This qualitative research was limited to a survey of architects teaching tertiary-level architecture in the Philippines. In reference to the CHED (2006) guidelines, there is a requirement of 10 AD studio courses within the five-year Bachelor of Science in Architecture curriculum. This is in clear cognisance that the heart of academic architectural training lies within the AD studio course. In particular, this study focuses on instructors who have taught at least one AD studio course while fully utilising online platforms during AY 2020/21.
This study does not take into account the semester that required an emergency shift to online learning. In addition, this study does not cover those architects in the academe who held AD studio courses that were conducted through offline delivery modes. These studio courses failed to be delivered online due to limitations of resources and technology. Rather, this study focuses on how institutions and educators have adapted to online learning for AY2020/21. These parameters ensure that the response to online learning is institutionalised, rather than individual. It therefore seeks to holistically define the proactive responses of academics in the field of architecture.
The target sample size is calculated with the formula used for a finite population. It is calculated with the confidence level of 90%; marginal error of 5%; population size of 1,214; and population proportion as 25%. With this, the target sample size for the survey is 175.
The study employed qualitative survey questions in order to capture the individual respondent’s unique experiences during the online architecture education (Yin, 2010). Each of the 10 elements of human capital future resilience by Visser (2021) were translated into 20 statements (Table 1) to which respondents had to agree or disagree. Half of the questions focused on the individual’s capacities for resilience, and the other half touched on their respective organisations’ support for resilience. We made sure that different aspects of the online AD studio were assessed—from syllabus adjustments and materials preparation, to technological skills development, as well as the physical and mental wellbeing of faculty members. The respondents were shown the statements and rated them using a scale, ranging from “Totally Agree”, “Agree”, “Neither Agree nor Disagree”, to "Disagree” and “Totally Disagree”.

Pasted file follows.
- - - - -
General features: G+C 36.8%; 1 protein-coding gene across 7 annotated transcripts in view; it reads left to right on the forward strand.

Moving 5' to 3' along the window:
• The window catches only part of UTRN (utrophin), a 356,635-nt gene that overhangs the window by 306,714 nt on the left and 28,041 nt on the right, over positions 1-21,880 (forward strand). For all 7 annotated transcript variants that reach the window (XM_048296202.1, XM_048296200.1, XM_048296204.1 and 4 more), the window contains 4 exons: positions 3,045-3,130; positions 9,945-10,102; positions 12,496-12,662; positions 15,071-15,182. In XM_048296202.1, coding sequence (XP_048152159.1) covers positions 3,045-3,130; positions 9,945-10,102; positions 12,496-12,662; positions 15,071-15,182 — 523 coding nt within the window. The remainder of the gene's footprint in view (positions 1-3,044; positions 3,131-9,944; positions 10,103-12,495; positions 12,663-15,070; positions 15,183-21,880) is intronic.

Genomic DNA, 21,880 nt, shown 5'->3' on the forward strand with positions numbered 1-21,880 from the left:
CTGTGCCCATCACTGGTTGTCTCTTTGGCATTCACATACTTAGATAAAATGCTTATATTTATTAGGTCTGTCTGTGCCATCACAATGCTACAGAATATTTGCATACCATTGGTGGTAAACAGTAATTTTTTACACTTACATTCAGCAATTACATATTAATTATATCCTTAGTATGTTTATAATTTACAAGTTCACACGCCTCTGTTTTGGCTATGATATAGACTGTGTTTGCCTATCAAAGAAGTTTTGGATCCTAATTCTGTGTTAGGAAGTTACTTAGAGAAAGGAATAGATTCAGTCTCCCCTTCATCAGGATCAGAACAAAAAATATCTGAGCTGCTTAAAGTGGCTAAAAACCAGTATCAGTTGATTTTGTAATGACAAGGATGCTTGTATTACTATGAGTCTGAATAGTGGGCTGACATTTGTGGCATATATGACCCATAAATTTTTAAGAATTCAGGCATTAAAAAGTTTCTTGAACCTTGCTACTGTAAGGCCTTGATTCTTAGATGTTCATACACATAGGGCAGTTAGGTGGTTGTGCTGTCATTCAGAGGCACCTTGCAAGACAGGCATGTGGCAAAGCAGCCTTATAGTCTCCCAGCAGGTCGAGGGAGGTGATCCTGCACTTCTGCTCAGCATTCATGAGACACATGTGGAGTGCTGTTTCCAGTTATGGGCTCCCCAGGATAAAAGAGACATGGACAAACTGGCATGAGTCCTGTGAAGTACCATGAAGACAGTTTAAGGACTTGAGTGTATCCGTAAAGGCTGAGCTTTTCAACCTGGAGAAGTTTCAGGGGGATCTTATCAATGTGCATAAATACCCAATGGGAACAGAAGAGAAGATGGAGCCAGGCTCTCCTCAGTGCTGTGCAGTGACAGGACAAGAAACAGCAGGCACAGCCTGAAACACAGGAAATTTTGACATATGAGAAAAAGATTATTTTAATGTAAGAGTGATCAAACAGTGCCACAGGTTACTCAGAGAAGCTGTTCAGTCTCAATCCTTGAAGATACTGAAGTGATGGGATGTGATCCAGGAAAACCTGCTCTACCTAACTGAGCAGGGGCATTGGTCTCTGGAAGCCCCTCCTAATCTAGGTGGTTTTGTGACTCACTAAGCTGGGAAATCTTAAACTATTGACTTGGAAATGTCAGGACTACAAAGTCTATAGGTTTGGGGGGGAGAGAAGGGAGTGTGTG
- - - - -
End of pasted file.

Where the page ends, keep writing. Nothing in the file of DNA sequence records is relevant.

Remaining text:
We utilised an electronic survey that ran from 20 September to 2 October 2021 through the Typeform platform. The survey material was pilot tested with a small group before it was released through different social media platforms and e-mail to the Deans of the different architecture institutions in the country. Aside from the 20 statements, the first part of the survey gathered information such as the respondent’s age, location, institutional affiliation, and teaching background. The respondents’ identities were kept anonymous (they were only asked to give a pseudonym) with the intention of getting their honest opinions about the topic. In the latter part of the survey, respondents were invited to share their perceptions about online AD studios in the country.
A total of 212 individuals from 48 architecture schools in the Philippines participated in the survey. The survey results were then analysed qualitatively with the intention to “search for patterns, make comparisons, produce explanations, and build models” (Gibbs, 2007, p. 78).
Qualitative survey questions
In this section, data gathered from the survey will be presented as graphs illustrating the percentage of responses per criteria. They are then followed by a table that summarises the individual and organisational resilience of Filipino architects in the academe.
Individual resilience is characterised by acceptance and the favourable perception of an unfavourable reality; having a positive outlook that the endeavour is meaningful; and the ability to improvise with problem-solving abilities (Visser, 2021, p. 254). A strong individual resilience brings positive job satisfaction and avoids mental and physical health problems.
Figure 2. Summary results that show the individual resilience of architects in the academe.